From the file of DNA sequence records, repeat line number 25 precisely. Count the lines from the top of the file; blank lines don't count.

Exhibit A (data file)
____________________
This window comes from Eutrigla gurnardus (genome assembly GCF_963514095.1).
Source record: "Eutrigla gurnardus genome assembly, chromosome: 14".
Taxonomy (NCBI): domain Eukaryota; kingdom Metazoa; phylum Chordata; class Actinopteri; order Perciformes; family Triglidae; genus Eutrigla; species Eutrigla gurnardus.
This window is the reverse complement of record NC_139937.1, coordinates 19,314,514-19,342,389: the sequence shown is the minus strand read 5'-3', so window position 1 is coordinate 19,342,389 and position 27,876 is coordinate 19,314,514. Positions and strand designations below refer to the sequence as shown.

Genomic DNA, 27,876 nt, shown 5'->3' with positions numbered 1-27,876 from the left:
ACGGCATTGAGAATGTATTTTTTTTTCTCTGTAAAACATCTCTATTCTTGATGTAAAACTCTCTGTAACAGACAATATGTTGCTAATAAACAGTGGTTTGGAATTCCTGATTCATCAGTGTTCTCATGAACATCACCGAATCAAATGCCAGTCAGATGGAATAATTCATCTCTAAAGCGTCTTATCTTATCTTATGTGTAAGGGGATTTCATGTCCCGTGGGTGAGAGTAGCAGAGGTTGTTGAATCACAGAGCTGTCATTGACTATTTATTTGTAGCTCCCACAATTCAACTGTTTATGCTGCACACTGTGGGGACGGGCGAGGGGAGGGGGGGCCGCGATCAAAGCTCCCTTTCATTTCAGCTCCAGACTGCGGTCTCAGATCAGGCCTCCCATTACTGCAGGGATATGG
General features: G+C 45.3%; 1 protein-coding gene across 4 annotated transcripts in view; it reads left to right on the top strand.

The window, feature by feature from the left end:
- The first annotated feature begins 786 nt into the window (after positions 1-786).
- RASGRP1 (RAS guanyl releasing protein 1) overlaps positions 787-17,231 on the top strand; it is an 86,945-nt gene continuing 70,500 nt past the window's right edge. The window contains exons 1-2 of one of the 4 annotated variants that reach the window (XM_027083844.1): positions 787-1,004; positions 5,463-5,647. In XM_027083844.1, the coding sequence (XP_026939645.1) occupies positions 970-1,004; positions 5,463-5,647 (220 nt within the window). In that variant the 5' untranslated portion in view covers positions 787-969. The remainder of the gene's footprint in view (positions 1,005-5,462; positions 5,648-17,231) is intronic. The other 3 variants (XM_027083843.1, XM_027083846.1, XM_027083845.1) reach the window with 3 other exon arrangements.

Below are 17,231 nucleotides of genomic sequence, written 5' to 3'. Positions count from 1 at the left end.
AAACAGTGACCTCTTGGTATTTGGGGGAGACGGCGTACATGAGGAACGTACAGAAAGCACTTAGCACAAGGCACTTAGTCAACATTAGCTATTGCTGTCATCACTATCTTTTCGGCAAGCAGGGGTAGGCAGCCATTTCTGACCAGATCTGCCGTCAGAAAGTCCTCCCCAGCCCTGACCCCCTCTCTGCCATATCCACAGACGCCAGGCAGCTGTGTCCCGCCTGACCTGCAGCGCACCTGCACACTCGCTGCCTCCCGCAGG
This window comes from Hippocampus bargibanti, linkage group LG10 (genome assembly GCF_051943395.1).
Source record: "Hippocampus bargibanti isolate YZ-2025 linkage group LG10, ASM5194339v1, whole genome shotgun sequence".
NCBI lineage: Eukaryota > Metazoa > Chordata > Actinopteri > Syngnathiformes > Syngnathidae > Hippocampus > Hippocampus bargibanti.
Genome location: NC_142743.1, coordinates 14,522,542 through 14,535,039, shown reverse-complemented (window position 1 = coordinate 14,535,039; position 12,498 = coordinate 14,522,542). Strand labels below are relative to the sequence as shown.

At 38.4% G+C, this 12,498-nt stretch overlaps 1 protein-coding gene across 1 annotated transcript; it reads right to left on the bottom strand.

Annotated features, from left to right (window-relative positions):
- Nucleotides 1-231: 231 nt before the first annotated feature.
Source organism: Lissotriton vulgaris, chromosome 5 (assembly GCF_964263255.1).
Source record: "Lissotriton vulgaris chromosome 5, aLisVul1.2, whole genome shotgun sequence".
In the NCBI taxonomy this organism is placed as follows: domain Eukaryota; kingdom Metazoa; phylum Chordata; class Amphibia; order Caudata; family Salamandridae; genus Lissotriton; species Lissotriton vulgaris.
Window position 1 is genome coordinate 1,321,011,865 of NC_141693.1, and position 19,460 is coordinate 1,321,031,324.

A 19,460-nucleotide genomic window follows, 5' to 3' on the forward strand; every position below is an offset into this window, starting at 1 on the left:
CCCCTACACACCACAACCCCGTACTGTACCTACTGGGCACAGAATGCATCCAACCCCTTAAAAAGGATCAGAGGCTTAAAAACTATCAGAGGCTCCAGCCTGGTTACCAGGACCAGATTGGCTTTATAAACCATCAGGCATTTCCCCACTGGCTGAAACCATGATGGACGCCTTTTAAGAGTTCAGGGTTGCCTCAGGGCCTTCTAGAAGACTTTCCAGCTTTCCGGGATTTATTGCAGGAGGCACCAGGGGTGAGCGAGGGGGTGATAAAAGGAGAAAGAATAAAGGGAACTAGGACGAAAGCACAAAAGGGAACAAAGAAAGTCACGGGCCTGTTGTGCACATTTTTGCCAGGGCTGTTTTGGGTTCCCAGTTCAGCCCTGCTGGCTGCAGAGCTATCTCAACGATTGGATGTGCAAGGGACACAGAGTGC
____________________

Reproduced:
CCCCTACACACCACAACCCCGTACTGTACCTACTGGGCACAGAATGCATCCAACCCCTTAAAAAGGATCAGAGGCTTAAAAACTATCAGAGGCTCCAGCCTGGTTACCAGGACCAGATTGGCTTTATAAACCATCAGGCATTTCCCCACTGGCTGAAACCATGATGGACGCCTTTTAAGAGTTCAGGGTTGCCTCAGGGCCTTCTAGAAGACTTTCCAGCTTTCCGGGATTTATTGCAGGAGGCACCAGGGGTGAGCGAGGGGGTGATAAAAGGAGAAAGAATAAAGGGAACTAGGACGAAAGCACAAAAGGGAACAAAGAAAGTCACGGGCCTGTTGTGCACATTTTTGCCAGGGCTGTTTTGGGTTCCCAGTTCAGCCCTGCTGGCTGCAGAGCTATCTCAACGATTGGATGTGCAAGGGACACAGAGTGC